Johnny Carson Is Back On The Air — And Still Pure Gold
Johnny Carson remains the standard against which all late-night hosts are measured. Some (like me) believe David Letterman is the better, greatest, and final old-school host, even as others can make counter-arguments ranging from pre-Carson (Steve Allen) to post-Carson (Conan O’Brien). But Johnny is the guy who teed up the template (monologue, desk chat, sketches, celebrity interviews) and sent it spinning like the imaginary golf ball he would mime hitting at the end of his monologues.
Now you can see Johnny Carson the way he was meant to be remembered. Antenna TV, a cable channel available in a majority of markets, is airing full-length, uncut episodes of Carson’s version of The Tonight Show under the title Johnny Carson, most of them from the late-1970s through the mid-1980s, and they are a pure delight to behold.
The reruns, airing weeknights at 11 p.m. and thus giving Jimmy Fallon’s Adderall-paced Tonight Show at least a little symbolic competition, return us to a time when an opening monologue could include jokes about government officials several layers deeper than President, when it could be assumed that the nation knew about world events beyond the Kardashian-verse. Carson’s monologues are filled with then-timely jokes about the Watergate break-in, about Jimmy Carter-era gas lines and malaise.
Carson presided over the Tonight Show for three decades, during which time he oversaw a shifts from establishment show-biz (Bob Hope, Jimmy Stewart, and Elizabeth Taylor proceed to Johnny’s sofa with full deference paid by both audience and host) to an industry fractured into cult segmentation and eccentricity (the key example: George Carlin morphs from suit-and-tie stand-up to hippie-dippy radical over the course of any given week’s-worth of reruns).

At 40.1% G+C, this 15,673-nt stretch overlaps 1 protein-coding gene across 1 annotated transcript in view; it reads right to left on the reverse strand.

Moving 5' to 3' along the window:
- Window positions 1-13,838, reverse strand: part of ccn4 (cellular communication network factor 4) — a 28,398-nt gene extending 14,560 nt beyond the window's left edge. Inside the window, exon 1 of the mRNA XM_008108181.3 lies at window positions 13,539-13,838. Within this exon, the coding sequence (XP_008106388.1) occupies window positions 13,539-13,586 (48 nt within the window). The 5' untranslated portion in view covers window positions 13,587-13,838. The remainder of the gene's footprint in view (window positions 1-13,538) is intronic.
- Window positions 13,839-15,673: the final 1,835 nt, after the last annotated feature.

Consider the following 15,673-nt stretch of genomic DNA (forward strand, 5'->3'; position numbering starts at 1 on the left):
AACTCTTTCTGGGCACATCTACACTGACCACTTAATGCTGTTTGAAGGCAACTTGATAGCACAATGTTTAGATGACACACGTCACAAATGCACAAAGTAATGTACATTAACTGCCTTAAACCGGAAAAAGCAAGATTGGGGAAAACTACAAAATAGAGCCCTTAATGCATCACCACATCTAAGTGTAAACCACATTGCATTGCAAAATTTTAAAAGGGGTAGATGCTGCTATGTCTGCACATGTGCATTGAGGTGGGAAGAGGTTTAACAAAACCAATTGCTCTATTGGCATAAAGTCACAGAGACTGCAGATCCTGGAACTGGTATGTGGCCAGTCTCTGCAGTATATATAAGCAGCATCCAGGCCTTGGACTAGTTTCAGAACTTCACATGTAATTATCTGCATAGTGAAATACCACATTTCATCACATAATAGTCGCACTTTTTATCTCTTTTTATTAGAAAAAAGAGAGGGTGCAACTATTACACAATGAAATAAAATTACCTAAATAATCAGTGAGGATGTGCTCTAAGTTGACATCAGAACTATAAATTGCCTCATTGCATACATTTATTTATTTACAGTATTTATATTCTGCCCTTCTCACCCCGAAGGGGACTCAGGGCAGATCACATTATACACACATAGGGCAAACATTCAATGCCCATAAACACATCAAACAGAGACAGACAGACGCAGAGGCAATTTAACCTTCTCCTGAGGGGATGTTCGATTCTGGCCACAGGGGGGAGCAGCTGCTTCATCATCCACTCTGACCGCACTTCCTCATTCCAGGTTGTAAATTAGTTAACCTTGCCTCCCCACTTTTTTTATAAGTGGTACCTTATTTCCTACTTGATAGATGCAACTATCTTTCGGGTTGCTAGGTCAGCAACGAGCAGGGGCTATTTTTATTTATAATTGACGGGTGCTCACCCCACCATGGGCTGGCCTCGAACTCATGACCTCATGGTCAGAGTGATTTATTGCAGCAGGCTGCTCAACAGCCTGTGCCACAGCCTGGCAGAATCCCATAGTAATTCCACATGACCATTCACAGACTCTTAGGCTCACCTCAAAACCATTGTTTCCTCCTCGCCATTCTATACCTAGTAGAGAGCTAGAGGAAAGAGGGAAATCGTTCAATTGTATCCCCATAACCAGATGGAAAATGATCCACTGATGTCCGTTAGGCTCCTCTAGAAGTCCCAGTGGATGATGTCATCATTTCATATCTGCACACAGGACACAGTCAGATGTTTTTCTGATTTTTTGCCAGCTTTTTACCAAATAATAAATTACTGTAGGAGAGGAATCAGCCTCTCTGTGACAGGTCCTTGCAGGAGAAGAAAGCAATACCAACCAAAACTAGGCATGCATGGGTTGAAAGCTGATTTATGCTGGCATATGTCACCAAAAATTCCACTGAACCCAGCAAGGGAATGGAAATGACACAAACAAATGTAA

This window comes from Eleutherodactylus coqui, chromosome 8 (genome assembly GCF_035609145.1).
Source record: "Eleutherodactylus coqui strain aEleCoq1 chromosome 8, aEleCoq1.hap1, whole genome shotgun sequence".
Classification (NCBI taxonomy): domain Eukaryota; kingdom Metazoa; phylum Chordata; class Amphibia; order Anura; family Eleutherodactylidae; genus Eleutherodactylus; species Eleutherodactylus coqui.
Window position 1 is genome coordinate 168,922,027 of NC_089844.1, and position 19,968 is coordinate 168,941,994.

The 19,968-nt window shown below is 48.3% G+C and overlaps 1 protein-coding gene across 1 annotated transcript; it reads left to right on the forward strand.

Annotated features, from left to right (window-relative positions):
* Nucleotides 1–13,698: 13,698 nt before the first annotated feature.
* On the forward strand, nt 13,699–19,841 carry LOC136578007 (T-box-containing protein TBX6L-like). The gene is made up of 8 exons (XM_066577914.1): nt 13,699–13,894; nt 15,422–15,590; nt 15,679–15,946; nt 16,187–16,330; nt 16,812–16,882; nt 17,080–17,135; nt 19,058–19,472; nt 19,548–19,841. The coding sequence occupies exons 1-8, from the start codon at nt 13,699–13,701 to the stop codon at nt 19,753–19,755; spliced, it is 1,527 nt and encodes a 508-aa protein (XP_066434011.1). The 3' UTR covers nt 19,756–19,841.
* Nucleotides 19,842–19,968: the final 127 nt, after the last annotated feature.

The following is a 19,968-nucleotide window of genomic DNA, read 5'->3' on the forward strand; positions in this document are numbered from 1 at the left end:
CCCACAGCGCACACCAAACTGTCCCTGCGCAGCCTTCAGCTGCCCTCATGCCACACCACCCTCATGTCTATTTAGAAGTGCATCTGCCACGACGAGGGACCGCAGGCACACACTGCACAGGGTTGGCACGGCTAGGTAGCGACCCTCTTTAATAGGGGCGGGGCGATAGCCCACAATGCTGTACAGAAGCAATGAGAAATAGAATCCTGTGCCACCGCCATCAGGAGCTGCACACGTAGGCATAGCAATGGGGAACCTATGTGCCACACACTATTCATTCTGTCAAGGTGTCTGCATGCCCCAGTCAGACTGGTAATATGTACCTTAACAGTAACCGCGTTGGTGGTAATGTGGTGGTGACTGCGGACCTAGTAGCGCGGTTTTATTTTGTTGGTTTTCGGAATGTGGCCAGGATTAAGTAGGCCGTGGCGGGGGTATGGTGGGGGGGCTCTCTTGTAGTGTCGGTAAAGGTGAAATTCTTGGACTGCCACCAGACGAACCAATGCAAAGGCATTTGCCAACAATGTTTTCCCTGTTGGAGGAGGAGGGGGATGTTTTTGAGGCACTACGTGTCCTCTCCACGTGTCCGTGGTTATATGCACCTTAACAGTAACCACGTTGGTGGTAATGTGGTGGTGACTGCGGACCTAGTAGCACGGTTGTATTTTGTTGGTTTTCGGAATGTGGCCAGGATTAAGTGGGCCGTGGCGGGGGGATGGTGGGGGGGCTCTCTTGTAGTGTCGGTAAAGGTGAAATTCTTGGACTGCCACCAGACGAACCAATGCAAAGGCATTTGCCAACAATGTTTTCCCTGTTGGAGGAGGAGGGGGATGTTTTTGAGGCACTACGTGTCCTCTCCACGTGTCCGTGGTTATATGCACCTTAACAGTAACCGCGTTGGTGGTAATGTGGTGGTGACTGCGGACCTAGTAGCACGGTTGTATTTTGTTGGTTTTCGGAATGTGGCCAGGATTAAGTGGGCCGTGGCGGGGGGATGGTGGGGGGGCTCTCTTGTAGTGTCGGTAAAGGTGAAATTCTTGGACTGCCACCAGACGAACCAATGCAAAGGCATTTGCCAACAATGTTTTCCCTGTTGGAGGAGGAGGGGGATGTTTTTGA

Antenna TV broadcasts the shows (some of them 90-minutes long) in a mixed-up order, and that’s great: I like tuning in one night to see a 1985 Robert Blake, fingering an unlit cigarette and inveighing against NBC for disrespecting his post-Baretta pet project Helltown (the future accused-murderer played a battlin’ priest!), then the next night checking out a 1977 Tonight Show with Jane Fonda discussing why she was considered a “national security risk” by the Nixon administration.
The Fonda episode was especially fascinating for what Carson did. Fonda was there to promote her movie Julia, but Carson’s intro was about something else: “Here’s a gal I admire highly,” he said, “as a person who has taken a stand on issues that at times were unpopular… called a radical. It’s a funny thing, how people who were called radical at the time are now considered people who were right on.” No current host would introduce such controversial topics before a guest had even taken her seat.
(It also demonstrates how the political pendulum swings back and forth — and back again: Fonda, excoriated in conservative circles in the late-’60s/early-’70s as “Hanoi Jane” for her anti-Vietnam War stance, was being treated by a very Establishment figure like Carson as a principled person. Nowadays, the Fox News-fueled demographic has resuscitated the Hanoi Jane tag even when the 78-year-old Fonda appears in something as anodyne as the Netflix sitcom Grace & Frankie.)
Most of the time, of course, the Johnny Carson shows are lighter-than-air affairs. Look — there’s Don Rickles breaking up Johnny and sidekick-announcer Ed McMahon with machine-gun-speed insults! Look — there’s Goldie Hawn, telling Carson she’s just completed a movie with Chevy Chase, saying “I think it’ll be fabulous!” (The movie in question: Foul Play.) Look — there’s Johnny as huckster Art Fern, doing variations on burlesque jokes with Carol Wayne!
What I really enjoy about Antenna TV’s full-length presentations is that they place Carson in history as a man of his time, in ways that are as serious as TV talk shows get (watch him tussle with Norman Mailer over the murder-theory of Marilyn Monroe’s death) and as silly as TV gets (a monologue joke like “This audience would laugh at Dinah Shore backing into a meat thermometer” now needs footnotes, and has the fingerprints of joke-writer Pat McCormick all over it).
Whether you’re a long-time fan looking for a way-back machine or a post-millennial looking to expand your sense of popular culture, these reruns are gold — often tarnished, gold-plated gold, but gold nonetheless.
Johnny Carson airs weeknights at 11 p.m and weekends at 10 p.m. on Antenna TV.